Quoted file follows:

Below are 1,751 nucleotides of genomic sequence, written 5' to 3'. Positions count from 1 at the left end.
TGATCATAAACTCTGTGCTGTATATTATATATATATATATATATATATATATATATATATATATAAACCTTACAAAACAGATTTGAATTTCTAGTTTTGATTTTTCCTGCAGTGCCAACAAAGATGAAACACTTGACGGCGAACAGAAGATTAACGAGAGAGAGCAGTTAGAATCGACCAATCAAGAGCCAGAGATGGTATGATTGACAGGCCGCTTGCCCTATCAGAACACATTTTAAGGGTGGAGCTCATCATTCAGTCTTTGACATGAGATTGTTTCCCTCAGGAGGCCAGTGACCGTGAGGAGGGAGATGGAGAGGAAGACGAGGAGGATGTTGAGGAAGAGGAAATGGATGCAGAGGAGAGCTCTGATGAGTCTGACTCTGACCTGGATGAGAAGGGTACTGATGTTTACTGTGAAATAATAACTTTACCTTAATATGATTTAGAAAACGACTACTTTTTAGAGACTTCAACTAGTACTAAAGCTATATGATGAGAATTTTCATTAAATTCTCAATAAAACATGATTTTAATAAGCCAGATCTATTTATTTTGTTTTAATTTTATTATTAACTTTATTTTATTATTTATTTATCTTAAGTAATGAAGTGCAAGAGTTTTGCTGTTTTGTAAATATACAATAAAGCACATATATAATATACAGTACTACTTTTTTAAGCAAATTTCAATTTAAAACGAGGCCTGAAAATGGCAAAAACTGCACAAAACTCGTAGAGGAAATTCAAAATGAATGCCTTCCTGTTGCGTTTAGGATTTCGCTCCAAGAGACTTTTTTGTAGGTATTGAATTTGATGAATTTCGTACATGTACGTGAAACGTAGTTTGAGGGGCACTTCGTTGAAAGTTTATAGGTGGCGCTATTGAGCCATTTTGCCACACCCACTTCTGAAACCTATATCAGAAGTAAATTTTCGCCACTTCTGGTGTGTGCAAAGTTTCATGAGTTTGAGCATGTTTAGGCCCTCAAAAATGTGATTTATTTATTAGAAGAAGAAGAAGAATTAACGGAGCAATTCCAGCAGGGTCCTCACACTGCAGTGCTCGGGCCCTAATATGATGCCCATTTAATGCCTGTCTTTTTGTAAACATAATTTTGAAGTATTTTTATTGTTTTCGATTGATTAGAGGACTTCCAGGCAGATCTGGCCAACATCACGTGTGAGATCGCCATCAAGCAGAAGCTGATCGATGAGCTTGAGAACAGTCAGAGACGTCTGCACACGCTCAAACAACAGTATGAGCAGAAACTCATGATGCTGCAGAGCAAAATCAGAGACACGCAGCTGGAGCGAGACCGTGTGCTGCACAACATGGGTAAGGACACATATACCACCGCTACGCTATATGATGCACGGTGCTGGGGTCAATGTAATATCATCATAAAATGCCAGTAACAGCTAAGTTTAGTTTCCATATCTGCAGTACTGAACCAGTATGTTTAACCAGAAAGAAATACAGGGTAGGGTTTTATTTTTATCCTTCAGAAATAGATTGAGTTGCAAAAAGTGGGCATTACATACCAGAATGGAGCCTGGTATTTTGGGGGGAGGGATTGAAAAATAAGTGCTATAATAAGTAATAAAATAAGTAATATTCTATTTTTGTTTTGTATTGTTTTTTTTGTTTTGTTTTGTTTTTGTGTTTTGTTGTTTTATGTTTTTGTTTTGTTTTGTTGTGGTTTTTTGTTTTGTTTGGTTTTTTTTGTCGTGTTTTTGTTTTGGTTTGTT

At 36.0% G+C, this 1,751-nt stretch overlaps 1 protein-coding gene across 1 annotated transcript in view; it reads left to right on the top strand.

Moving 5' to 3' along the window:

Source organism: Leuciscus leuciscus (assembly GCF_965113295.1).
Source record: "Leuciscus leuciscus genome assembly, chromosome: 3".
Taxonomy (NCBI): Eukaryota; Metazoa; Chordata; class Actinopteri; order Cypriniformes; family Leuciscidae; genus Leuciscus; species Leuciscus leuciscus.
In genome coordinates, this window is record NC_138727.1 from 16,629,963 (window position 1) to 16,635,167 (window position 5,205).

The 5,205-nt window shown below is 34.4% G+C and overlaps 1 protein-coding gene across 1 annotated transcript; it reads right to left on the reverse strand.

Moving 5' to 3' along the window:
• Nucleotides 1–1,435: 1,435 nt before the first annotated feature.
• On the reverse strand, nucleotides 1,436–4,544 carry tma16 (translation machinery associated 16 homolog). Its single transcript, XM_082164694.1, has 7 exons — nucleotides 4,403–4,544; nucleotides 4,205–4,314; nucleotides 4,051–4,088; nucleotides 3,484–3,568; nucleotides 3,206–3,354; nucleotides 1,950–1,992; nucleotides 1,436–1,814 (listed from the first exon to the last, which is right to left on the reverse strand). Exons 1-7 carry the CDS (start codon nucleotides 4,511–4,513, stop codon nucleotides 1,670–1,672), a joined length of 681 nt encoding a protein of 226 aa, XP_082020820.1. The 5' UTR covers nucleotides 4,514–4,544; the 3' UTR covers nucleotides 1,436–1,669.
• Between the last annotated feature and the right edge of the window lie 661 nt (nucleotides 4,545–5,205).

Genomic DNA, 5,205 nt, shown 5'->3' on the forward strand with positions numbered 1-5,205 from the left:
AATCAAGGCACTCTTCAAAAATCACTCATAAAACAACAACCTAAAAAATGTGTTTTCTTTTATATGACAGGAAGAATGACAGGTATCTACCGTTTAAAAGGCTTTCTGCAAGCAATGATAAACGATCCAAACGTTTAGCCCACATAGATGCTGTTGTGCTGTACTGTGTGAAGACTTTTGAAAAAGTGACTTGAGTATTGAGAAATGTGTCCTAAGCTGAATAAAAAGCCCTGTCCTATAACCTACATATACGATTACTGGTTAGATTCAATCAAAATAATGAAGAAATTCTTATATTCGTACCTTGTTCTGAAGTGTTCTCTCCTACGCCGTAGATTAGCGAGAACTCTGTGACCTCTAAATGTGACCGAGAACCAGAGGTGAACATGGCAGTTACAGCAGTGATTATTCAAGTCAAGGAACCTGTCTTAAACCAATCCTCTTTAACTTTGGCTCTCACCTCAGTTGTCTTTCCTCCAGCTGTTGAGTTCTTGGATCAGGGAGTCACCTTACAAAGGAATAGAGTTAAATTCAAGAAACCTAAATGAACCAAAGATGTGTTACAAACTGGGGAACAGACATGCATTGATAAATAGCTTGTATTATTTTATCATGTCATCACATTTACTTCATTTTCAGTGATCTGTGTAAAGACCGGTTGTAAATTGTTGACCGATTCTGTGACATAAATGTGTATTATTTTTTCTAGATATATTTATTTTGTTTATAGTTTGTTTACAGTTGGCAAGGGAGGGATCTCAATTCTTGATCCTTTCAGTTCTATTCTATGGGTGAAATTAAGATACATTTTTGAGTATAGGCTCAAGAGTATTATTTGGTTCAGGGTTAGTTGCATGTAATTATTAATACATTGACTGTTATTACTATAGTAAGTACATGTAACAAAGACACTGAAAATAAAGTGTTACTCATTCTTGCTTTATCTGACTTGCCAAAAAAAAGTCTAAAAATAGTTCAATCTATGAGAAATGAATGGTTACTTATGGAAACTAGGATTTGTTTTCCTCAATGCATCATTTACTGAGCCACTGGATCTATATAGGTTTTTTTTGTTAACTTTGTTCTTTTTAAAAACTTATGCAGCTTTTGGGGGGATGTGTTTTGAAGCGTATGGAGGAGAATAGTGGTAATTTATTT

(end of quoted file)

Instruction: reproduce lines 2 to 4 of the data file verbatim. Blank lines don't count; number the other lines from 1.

TGATCATAAACTCTGTGCTGTATATTATATATATATATATATATATATATATATATATATATATAAACCTTACAAAACAGATTTGAATTTCTAGTTTTGATTTTTCCTGCAGTGCCAACAAAGATGAAACACTTGACGGCGAACAGAAGATTAACGAGAGAGAGCAGTTAGAATCGACCAATCAAGAGCCAGAGATGGTATGATTGACAGGCCGCTTGCCCTATCAGAACACATTTTAAGGGTGGAGCTCATCATTCAGTCTTTGACATGAGATTGTTTCCCTCAGGAGGCCAGTGACCGTGAGGAGGGAGATGGAGAGGAAGACGAGGAGGATGTTGAGGAAGAGGAAATGGATGCAGAGGAGAGCTCTGATGAGTCTGACTCTGACCTGGATGAGAAGGGTACTGATGTTTACTGTGAAATAATAACTTTACCTTAATATGATTTAGAAAACGACTACTTTTTAGAGACTTCAACTAGTACTAAAGCTATATGATGAGAATTTTCATTAAATTCTCAATAAAACATGATTTTAATAAGCCAGATCTATTTATTTTGTTTTAATTTTATTATTAACTTTATTTTATTATTTATTTATCTTAAGTAATGAAGTGCAAGAGTTTTGCTGTTTTGTAAATATACAATAAAGCACATATATAATATACAGTACTACTTTTTTAAGCAAATTTCAATTTAAAACGAGGCCTGAAAATGGCAAAAACTGCACAAAACTCGTAGAGGAAATTCAAAATGAATGCCTTCCTGTTGCGTTTAGGATTTCGCTCCAAGAGACTTTTTTGTAGGTATTGAATTTGATGAATTTCGTACATGTACGTGAAACGTAGTTTGAGGGGCACTTCGTTGAAAGTTTATAGGTGGCGCTATTGAGCCATTTTGCCACACCCACTTCTGAAACCTATATCAGAAGTAAATTTTCGCCACTTCTGGTGTGTGCAAAGTTTCATGAGTTTGAGCATGTTTAGGCCCTCAAAAATGTGATTTATTTATTAGAAGAAGAAGAAGAATTAACGGAGCAATTCCAGCAGGGTCCTCACACTGCAGTGCTCGGGCCCTAATATGATGCCCATTTAATGCCTGTCTTTTTGTAAACATAATTTTGAAGTATTTTTATTGTTTTCGATTGATTAGAGGACTTCCAGGCAGATCTGGCCAACATCACGTGTGAGATCGCCATCAAGCAGAAGCTGATCGATGAGCTTGAGAACAGTCAGAGACGTCTGCACACGCTCAAACAACAGTATGAGCAGAAACTCATGATGCTGCAGAGCAAAATCAGAGACACGCAGCTGGAGCGAGACCGTGTGCTGCACAACATGGGTAAGGACACATATACCACCGCTACGCTATATGATGCACGGTGCTGGGGTCAATGTAATATCATCATAAAATGCCAGTAACAGCTAAGTTTAGTTTCCATATCTGCAGTACTGAACCAGTATGTTTAACCAGAAAGAAATACAGGGTAGGGTTTTATTTTTATCCTTCAGAAATAGATTGAGTTGCAAAAAGTGGGCATTACATACCAGAATGGAGCCTGGTATTTTGGGGGGAGGGATTGAAAAATAAGTGCTATAATAAGTAATAAAATAAGTAATATTCTATTTTTGTTTTGTATTGTTTTTTTTGTTTTGTTTTGTTTTTGTGTTTTGTTGTTTTATGTTTTTGTTTTGTTTTGTTGTGGTTTTTTGTTTTGTTTGGTTTTTTTTGTCGTGTTTTTGTTTTGGTTTGTT

At 36.0% G+C, this 1,751-nt stretch overlaps 1 protein-coding gene across 1 annotated transcript in view; it reads left to right on the top strand.

Moving 5' to 3' along the window: